Effect of fastener pre-tension on fatigue relevant stresses | CDGudas
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Pressurised Box

Effects of fasteners pretension in a contact enabled analysis

A 20 inch [508 mm] cubic box modelled with 2D shell located at mid plane of the parts was used to assess the effect of fasteners pretension over a wide range of deformations and stress levels in the components. For this purpose two models representing one quarter of the box were used:

  •  The first model, representative of classical sizing practices, did not include details at the fastener holes with the fasteners being idealised by short springs connecting the parts at the appropriate locations. In this representation the initial fastener pretension was not accounted for because the end nodes of the spring elements belong also to the panels.
  • The second model used a more detailed discretization at the holes in the panels with the fasteners modelled in detail with 3D solid elements.  In this representation a pretension of 500 lbf or 2224 N was applied prior to the main loads to all fasteners in several stages approximately follow a live assembly process.

A unique bulk mesh was used for the box in both models with the differences being localised to the zones immediately adjacent to the holes.   The image gallery on the right side shows representative pictures for the common and model specific elements.  The material properties used and samples of the stiffness values used for the fasteners in the first model are also included.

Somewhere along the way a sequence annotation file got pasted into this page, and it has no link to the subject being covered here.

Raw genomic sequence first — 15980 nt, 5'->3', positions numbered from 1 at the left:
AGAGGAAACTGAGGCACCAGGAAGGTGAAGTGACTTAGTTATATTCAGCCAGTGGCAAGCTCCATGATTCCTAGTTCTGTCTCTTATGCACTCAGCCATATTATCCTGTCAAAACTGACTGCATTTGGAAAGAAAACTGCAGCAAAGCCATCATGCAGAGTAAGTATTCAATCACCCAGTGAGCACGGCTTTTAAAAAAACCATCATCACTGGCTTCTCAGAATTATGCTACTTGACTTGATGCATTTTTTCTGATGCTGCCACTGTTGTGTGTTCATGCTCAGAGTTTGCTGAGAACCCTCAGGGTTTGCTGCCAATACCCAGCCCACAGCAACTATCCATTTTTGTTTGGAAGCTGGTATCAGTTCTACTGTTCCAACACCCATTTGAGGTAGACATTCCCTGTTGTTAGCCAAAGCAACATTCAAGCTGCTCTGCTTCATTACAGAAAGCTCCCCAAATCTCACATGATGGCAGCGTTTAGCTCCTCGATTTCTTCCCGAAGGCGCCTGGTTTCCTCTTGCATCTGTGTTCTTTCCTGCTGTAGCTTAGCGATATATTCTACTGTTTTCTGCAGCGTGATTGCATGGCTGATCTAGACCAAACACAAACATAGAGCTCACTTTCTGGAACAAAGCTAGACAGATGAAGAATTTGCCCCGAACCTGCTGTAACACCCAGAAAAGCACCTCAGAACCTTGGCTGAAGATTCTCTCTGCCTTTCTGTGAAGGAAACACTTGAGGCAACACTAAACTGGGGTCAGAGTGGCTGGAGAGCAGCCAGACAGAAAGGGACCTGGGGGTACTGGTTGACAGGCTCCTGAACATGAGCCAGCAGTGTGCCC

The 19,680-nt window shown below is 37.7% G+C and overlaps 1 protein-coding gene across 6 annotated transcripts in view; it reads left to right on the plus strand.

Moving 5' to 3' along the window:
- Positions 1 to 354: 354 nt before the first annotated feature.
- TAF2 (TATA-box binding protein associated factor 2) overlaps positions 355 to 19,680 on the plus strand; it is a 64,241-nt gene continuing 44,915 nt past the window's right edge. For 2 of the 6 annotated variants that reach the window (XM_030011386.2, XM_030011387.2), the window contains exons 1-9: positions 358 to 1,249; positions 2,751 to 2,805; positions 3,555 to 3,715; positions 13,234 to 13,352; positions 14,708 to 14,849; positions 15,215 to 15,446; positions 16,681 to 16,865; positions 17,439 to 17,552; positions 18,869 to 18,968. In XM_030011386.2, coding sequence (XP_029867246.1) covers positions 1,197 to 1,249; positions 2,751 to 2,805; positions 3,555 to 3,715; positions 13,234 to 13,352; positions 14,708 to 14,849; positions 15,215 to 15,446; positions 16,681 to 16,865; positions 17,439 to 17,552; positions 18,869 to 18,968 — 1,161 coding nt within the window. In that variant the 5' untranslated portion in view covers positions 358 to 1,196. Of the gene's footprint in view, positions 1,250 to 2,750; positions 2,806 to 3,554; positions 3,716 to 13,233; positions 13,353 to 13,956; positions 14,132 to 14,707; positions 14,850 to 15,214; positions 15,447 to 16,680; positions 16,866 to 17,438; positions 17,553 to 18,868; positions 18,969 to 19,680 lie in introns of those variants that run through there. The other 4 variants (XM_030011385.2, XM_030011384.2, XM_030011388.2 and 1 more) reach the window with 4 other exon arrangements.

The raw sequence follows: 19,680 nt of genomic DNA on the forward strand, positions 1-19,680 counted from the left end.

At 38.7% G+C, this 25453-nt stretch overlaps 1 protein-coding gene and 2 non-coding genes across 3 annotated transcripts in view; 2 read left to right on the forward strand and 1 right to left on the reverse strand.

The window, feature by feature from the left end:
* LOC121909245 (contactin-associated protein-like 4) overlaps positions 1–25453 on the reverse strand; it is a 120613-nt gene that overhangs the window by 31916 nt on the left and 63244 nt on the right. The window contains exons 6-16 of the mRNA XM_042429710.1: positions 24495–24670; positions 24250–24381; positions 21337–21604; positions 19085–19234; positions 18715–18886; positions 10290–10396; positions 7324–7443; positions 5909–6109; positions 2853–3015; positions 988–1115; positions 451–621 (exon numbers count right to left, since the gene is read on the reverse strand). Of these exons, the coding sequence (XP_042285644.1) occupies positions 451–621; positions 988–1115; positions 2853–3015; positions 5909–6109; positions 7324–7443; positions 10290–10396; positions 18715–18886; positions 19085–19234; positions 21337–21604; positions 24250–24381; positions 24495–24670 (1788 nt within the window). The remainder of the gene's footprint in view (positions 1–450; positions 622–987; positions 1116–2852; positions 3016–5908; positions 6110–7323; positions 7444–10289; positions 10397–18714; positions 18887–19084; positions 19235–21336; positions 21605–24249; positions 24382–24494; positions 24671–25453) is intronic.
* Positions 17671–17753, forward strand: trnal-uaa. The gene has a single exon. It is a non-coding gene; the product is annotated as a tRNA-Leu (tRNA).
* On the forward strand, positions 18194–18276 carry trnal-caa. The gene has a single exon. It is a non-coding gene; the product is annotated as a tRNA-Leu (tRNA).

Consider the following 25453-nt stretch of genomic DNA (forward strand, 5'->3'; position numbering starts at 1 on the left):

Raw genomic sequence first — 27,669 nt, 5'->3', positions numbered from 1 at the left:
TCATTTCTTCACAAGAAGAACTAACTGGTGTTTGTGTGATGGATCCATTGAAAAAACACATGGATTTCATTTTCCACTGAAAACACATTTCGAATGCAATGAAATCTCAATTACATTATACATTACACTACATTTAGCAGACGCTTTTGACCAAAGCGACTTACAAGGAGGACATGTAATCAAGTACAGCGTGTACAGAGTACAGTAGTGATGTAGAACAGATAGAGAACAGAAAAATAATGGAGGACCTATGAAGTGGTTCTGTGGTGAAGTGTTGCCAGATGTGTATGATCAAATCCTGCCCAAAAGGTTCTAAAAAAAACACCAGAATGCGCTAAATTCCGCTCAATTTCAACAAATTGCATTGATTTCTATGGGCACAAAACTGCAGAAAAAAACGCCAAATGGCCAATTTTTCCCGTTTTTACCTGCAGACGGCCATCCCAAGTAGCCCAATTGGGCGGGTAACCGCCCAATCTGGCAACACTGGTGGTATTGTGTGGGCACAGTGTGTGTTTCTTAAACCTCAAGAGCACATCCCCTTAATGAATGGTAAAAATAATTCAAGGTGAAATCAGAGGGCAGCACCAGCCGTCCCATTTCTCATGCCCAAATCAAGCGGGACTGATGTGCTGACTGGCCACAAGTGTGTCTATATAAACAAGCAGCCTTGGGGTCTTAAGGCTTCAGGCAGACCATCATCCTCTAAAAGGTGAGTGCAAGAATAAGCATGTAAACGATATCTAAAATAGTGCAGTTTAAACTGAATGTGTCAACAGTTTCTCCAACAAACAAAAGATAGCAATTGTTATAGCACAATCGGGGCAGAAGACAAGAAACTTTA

Excluding the pretension faze, the same loading of 25 psi external pressure was applied to the models in four stages (0-10, 10-15, 15-20 and 20-25) followed by pressure removal for evaluation of the permanent set in the panels and comparative assessment of residual stresses.   Just touching contact was enforced at all surfaces prior to loads application in both models.

Isometric view of the model with 3 detail views for assembly and supports

Click any pictures to enlarge

Internal view of top corner (wireframe edges removed for clarity)
Internal view of lower corner - showing fast. at the base installed from inside
Systematised numbering for fasteners (used also for elements and nodes)

Contact definitions:  In the first representation there are only six sets of contact surfaces between the parts the last one being the upper rigid surface (contact body body 51).  In this case a single additional list of contact pairs (defined through a BCTABL1 entry) is sufficient for the entire loading-unloading cycle after the enforcement of the initial contact conditions (just-touching) with BCTABL1=0.

When enlarged, the figure to the right shows at the bottom the above two entry cards.  Above there are the cards for the definition of the touching and touched contact bodies (BCONECT) and the physical contact parameters between these bodies (BCONPRP).   The geometrical contact parameters used by the solver to determine when contact occurs between two bodies are defined in the card with id 3012.

In the detailed model, the bolts and collars of the 51 fasteners were each separated in two bodies each to enable threads locking after pretension and the gluing of the bolt heads and nut bases to their bases prior to pretension to prevent rigid body singularities.  In this arrangement the model has 251 contact bodies, with 313 contact surfaces and over 450 contact configurations that required a more elaborated approach in model building and for the definition of the contact characteristics during the pretension loading which was applied in 27 steps.  A colour sample of the tables for definition of contact parameters during the pretension and main loading-unloading is shown in the adjacent image gallery.  The supplementary pre-processing work required by the inclusion of 102 additional contact bodies was more than compensated during the solution time and for post-processing of results.

Codification and colour codes

Short brief of results: